Feature: Wednesday, September 26, 2002
A D V E R T I S E M E N T
A D V E R T I S E M E N T
It’s Still Scamp Walker Time Part 1

Through ages and changes, Jerry Jeff triumphs by remainingcontrary to ordinary.

There was a time when a gambler wouldn’t have taken 100-to-1 odds that Jerry Jeff Walker would live to celebrate his 40th birthday, much less make it to 60 and still be producing quality albums in the 21st century. In the 1970s, Walker burned his candle at both ends and “found new ends to light,” he once said. Party buddies were amazed at Walker’s hollow leg for booze and hollow nostril for cocaine and his ability to go long stretches without sleep, but they figured his luck would vanish sooner rather than later. “I told him at his birthday party two years ago, ‘Jerry, I never thought I’d live long enough to see you live this long,’ ” said Ray Wylie Hubbard, who wrote “(Up Against The Wall) Redneck Mother,” one of Walker’s signature songs.

Former lead guitarist John Inmon witnessed much of the journey and marvels at Walker’s gusto. “His whole life has been this one wild ride,” Inmon said. “He’s like a Hemingway kind of character. He’s one of those guys who takes life by the horns. He wants to get the most out of it that he can. Often it doesn’t have a good effect on people around him, but he insists on pure freedom for himself. You got to admire that. He’s the real deal.”

Six decades have passed since Walker was born Ronald Clyde Crosby in Oneonta, N.Y., and fashioned himself into a gypsy songman and road scholar. He survived the rootless existence, name changes, drunk tanks, the righteous ’60s, rollicking ’70s, lowly ’80s, and rejuvenated ’90s, and he remains relevant in the current Texas Music regeneration.

Walker’s departure from big record labels in favor of self-production and internet-based distribution in the mid-1980s became the model that his contemporaries follow today. His nonprofit foundation is attempting to start a pop music vocational school similar to Paul McCartney’s innovative Liverpool Institute for Performing Arts. Meanwhile, his son, Django Walker, is reaping praise for his own budding music career.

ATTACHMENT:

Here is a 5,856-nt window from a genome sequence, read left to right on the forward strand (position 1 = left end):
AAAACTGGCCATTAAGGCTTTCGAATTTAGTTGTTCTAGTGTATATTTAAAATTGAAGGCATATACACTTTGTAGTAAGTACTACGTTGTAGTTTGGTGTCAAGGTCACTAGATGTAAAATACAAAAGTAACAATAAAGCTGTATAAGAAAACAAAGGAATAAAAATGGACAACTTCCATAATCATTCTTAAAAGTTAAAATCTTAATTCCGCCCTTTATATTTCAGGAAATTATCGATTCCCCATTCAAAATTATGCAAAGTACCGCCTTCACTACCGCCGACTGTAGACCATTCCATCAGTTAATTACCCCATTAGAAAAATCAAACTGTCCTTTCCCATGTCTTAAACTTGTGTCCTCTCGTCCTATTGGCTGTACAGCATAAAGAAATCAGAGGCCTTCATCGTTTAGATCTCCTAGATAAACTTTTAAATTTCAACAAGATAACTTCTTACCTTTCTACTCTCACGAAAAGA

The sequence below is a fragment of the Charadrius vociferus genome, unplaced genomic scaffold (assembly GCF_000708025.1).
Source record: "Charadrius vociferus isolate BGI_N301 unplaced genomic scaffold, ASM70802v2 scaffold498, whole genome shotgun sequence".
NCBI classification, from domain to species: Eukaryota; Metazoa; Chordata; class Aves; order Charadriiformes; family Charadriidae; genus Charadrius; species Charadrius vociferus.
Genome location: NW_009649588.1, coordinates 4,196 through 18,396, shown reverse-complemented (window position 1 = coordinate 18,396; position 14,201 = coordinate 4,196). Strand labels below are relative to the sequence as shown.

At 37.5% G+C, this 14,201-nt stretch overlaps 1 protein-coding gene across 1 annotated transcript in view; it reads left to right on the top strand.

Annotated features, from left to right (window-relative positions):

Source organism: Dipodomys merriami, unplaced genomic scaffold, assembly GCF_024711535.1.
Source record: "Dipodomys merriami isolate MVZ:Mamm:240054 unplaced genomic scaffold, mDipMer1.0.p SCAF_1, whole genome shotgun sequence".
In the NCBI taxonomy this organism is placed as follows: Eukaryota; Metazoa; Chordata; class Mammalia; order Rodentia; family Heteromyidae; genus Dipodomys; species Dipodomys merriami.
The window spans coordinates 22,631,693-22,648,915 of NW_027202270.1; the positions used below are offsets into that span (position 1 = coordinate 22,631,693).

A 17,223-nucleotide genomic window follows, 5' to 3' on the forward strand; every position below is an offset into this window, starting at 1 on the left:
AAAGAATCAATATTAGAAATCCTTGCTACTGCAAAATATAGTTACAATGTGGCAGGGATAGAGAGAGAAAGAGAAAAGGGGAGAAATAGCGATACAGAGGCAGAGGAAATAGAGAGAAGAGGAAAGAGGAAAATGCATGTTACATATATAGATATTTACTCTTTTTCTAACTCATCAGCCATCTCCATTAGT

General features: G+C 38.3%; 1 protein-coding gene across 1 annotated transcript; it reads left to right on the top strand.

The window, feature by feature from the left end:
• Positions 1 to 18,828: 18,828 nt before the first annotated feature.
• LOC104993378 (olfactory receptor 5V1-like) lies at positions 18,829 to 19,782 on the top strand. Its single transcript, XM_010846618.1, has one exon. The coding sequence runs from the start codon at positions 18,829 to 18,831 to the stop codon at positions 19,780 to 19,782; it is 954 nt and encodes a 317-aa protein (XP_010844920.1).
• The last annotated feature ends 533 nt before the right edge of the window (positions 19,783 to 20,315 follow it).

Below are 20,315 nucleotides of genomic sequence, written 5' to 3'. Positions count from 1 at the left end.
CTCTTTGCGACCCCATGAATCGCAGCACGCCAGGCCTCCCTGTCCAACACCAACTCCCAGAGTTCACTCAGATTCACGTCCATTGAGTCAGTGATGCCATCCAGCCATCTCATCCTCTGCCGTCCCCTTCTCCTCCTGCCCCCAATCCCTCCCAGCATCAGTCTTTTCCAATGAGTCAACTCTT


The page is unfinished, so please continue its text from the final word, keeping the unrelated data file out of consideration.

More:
The metamorphosis continues. After spending most of the past decade performing with a band, Walker is planning to play more solo performances in 2003 — just Jerry Jeff, his guitar, songs, and stories. He’ll be with his band at the first Big Tex Music Festival on Oct. 19 at the 2002 State Fair in Dallas. Thirty years after Walker and a handful of Texas musician made Lone Star and Luckenbach household names, he can command a spot on a State Fair bill that includes the fashionable Dixie Chicks, Pat Green, and Charlie Robison.

A decent résumé for a guy who seemed destined to live hard, die young, and leave a good-looking corpse. His recent explanation for playing one of his most popular songs, “Mr. Bojangles,” in differing styles and tempos through the years is a fitting reflection on his life. “It goes through evolutions; that’s part of what music is about,” he said. “We’re not just machines out there.”

The phone rings, and Jerry Jeff Walker grabs the receiver and grumbles hello. The phone has been ringing frequently in the past hour since Walker sat down in his Austin home with Fort Worth Weekly for an interview — the likes of which he disdains and typically avoids.